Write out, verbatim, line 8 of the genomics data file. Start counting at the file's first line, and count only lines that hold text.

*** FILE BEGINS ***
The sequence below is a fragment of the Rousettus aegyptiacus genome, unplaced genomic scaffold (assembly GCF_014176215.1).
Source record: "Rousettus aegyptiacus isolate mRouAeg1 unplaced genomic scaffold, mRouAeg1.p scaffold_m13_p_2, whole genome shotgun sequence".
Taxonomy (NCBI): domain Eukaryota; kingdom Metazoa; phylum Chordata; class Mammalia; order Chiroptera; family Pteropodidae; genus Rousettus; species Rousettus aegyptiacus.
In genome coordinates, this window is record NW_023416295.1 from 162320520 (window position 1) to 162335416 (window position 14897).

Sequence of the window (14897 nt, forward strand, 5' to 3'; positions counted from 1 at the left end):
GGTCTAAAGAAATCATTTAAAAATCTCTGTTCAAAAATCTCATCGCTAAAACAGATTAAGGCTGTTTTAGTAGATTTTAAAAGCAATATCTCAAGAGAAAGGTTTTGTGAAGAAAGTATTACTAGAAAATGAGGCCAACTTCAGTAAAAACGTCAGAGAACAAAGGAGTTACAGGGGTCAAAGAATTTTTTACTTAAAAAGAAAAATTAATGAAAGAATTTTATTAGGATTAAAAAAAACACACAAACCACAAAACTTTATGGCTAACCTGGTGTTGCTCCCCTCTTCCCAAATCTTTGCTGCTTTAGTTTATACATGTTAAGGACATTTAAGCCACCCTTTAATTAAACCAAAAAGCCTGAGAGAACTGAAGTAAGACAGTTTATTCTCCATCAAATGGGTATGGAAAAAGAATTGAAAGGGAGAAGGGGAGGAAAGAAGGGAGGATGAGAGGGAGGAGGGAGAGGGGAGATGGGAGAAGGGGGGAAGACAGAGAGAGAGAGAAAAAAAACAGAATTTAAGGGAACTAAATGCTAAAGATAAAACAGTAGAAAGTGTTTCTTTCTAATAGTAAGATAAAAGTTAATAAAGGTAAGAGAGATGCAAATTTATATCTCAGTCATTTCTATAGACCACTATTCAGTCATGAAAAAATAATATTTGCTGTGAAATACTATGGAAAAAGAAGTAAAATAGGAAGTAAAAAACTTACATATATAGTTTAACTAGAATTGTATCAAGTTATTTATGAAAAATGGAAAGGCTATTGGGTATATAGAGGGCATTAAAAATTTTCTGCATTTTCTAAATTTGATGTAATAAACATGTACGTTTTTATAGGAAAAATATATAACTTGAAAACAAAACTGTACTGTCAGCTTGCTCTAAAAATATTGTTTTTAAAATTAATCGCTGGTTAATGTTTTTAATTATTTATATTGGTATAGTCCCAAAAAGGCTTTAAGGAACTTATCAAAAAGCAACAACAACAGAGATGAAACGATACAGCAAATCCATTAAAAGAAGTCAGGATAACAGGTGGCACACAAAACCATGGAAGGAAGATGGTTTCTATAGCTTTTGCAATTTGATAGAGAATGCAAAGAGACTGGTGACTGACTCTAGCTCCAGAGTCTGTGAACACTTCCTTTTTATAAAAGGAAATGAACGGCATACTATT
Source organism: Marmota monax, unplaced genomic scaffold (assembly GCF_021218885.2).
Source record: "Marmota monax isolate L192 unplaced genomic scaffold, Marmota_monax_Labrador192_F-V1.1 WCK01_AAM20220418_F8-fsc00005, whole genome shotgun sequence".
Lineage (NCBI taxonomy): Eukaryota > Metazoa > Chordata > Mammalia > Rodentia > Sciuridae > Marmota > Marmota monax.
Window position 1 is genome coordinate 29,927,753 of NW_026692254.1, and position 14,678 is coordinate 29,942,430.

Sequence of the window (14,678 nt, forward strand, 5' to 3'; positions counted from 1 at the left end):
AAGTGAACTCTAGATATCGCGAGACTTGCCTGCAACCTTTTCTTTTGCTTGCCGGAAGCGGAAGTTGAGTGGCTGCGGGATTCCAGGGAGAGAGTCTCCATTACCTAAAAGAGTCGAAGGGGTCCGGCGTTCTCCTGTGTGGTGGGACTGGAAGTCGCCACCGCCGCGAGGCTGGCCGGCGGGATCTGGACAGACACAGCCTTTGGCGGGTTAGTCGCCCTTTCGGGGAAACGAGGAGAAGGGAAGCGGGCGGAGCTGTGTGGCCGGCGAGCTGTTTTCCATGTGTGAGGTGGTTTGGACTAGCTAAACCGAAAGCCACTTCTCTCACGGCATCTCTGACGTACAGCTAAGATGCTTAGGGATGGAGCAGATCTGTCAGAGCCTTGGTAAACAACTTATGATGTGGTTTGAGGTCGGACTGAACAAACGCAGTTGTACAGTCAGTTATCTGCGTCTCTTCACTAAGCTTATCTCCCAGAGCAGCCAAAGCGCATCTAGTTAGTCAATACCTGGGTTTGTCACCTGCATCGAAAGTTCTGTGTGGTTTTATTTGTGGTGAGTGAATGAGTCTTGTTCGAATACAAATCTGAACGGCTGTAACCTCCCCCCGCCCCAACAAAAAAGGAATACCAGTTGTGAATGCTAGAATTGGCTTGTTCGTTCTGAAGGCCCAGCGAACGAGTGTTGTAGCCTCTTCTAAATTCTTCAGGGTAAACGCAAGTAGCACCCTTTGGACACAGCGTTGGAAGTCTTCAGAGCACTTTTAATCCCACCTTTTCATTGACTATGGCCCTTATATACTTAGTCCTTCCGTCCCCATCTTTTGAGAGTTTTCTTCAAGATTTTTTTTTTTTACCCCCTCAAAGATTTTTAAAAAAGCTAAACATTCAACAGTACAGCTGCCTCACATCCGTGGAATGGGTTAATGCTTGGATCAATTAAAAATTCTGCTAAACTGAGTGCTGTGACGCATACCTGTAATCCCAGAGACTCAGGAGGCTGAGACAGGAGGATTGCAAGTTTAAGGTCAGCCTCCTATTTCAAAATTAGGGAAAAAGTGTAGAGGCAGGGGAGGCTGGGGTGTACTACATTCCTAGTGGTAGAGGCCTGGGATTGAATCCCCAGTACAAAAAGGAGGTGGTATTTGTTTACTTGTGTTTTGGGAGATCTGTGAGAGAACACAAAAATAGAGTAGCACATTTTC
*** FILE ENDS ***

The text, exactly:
Source record: "Marmota monax isolate L192 unplaced genomic scaffold, Marmota_monax_Labrador192_F-V1.1 WCK01_AAM20220418_F8-fsc00005, whole genome shotgun sequence".